The team designs a drone for insect scouting

Unmanned aerial vehicles find a variety of applications in agriculture, and a University of Idaho team has developed an open source drone design – dubbed “iDrone Bee” – that can successfully sample insects in a field. (Photo originally published in Ryu et al 2022, Journal of Insect Science)

By Ed Ricciuti

Ed Ricciuti

Ed Ricciuti

The age-old cartoon caricature that pokes fun at entomologists in the field – bespectacled, waving a long-handed sweeping net – may have had its day. Like so many other tasks performed by humans, collecting live insects from the field could soon be replaced by a drone.

An exaggeration, perhaps, but drones have shown they can do the hard work of sampling insects in agricultural fields. At least that’s what an article published this month in the Journal of Insect Science Explain. It describes how to build and operate a low-cost drone named “iDrone Bee” that can drag a sweeping net across an agricultural field to catch live insect pests so managers can determine how best to deal with them, if necessary. . The University of Idaho scientists who wrote the paper predict that drones like the one they describe could “benefit the Integrated Pest Management (IPM) community by minimizing time and effort” human workers in the field.

The study comes on the heels of others indicating that drones are feasible for monitoring pest populations. These studies were carried out with commercially available drones, which could lead to a problem in their real-world use. Foreign manufacturers, often based in China, make most of the drones sold in the United States, and various federal actions have been taken against some of these companies and their products over safety concerns. Two years ago, for example, the US Department of the Interior banned its personnel from using Chinese-made drones. By contrast, the iDrone Bee is homemade from open source blueprints, and additionally can be built with motors, controls, and other items available at big box stores, online retailers, and even some local hardware stores. .

For some time, drones have been flying over agricultural fields for several purposes, in particular to monitor crop stress from pressures such as drought, disease and insect pests. Their potential for use in insect monitoring, however, is so new that sampling protocols have not even been developed. Nevertheless, the authors predict that collecting by drone can be faster and less laborious than collecting by hand.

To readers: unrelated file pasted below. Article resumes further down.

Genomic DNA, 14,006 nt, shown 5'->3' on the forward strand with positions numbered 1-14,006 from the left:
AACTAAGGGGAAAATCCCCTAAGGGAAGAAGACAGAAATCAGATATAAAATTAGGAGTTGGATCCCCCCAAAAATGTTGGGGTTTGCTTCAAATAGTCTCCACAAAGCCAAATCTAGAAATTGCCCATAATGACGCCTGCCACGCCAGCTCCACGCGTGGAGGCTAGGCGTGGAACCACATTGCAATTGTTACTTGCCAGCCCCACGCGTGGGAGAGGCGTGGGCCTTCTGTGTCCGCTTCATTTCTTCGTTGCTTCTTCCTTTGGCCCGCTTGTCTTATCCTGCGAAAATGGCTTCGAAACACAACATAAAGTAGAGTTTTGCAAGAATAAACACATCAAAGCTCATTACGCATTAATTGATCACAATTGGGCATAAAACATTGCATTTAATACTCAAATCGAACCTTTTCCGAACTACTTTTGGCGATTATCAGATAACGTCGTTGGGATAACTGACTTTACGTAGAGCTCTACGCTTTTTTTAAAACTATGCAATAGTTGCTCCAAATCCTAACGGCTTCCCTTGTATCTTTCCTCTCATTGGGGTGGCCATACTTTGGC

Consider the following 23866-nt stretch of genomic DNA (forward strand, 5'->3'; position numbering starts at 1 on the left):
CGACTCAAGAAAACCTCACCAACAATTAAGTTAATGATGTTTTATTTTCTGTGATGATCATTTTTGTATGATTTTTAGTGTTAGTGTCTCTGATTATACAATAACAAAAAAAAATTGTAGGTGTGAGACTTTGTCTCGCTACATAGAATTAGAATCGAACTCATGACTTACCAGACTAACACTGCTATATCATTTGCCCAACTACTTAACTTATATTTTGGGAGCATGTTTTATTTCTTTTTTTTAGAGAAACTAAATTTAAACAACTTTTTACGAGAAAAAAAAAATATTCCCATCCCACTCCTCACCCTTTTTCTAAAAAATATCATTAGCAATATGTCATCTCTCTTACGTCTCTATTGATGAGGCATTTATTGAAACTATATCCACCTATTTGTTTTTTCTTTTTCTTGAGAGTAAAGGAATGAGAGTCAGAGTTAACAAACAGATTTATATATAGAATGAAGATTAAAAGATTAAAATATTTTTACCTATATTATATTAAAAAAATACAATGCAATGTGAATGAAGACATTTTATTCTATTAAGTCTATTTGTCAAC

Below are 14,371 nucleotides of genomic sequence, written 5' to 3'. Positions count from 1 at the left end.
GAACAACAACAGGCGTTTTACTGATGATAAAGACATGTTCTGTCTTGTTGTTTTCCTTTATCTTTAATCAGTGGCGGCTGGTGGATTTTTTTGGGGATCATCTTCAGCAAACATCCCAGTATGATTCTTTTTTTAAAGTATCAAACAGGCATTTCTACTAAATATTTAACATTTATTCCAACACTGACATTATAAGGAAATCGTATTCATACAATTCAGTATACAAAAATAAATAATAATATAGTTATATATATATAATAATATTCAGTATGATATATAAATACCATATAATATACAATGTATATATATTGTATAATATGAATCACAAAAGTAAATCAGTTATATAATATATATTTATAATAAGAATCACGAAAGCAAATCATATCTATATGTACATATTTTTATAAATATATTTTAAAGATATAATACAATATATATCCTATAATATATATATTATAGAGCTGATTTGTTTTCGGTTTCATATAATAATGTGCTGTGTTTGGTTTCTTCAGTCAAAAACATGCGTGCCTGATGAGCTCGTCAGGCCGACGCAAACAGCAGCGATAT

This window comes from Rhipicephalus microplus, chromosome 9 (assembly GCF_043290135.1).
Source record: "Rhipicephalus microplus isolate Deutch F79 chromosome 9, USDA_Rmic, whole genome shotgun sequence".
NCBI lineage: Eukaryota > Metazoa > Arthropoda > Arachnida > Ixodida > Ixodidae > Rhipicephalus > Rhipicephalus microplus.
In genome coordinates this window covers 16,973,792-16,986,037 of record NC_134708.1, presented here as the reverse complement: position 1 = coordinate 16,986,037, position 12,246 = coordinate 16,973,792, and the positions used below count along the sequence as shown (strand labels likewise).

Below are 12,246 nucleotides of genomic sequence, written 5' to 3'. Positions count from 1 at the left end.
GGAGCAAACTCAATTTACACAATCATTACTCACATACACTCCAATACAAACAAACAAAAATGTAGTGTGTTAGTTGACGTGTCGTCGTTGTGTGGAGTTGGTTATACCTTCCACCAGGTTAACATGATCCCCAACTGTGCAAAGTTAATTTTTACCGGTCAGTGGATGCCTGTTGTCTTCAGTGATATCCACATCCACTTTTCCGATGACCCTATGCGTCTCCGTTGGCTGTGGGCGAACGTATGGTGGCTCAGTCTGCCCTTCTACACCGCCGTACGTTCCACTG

Profiling pest populations, the authors explain, is an essential first step in a robust IPM plan for a major farm operation. Insect populations should be monitored to identify pest species and determine how to time and style treatments to have the greatest impact. As soon as the crops emerge from the ground, growers should monitor the fields weekly to determine when the economic threshold for treatment has been reached. Sweeping vegetation with a net is an age-old method of insect survey.

Sweeping a field of alfalfa, to use an example featured in the article, is hard, sweaty work if exposed to the scorching sun, leaving workers vulnerable to stings and insect bites and even, the authors note , snake bites. Typically, samplers use a net with a diameter of 15 inches to make several 180 degree sweeps over different parts of the fields. The contents of the sweep net are then placed in a plastic bag or jar, and insect counts are taken.

The authors hung a similar net from the iDrone Bee and used it to sample the western tarnished plant bug (Lygus hesperus), a serious pest of alfalfa, in an alfalfa field. The drone crew consists of a pilot-in-command (PIC) who controls the aircraft and a visual observer (VO) who monitors potential safety hazards such as collisions with other aerial objects, whether feather dusters or hawks.

“The iDrone Bee procedure takes about 3-5 minutes to collect insect samples in flight, but it depends on the applications,” the researchers write. Protocols need to be developed to get the most out of the drone, they say, and other features such as autopilot capabilities could be added to improve the accuracy of counts, especially in difficult terrain.

Ed Ricciuti is a journalist, author and naturalist who has been writing for over half a century. His latest book is called Bears in the Backyard: Big Animals, Sprawling Suburbs, and the New Urban Jungle (Countryman Press, June 2014). His missions have taken him around the world. He specializes in nature, science, conservation issues and law enforcement. A former curator at the New York Zoological Society, and now the Wildlife Conservation Society, he may be the only man ever bitten by a coatimundi on Manhattan’s 57th Street.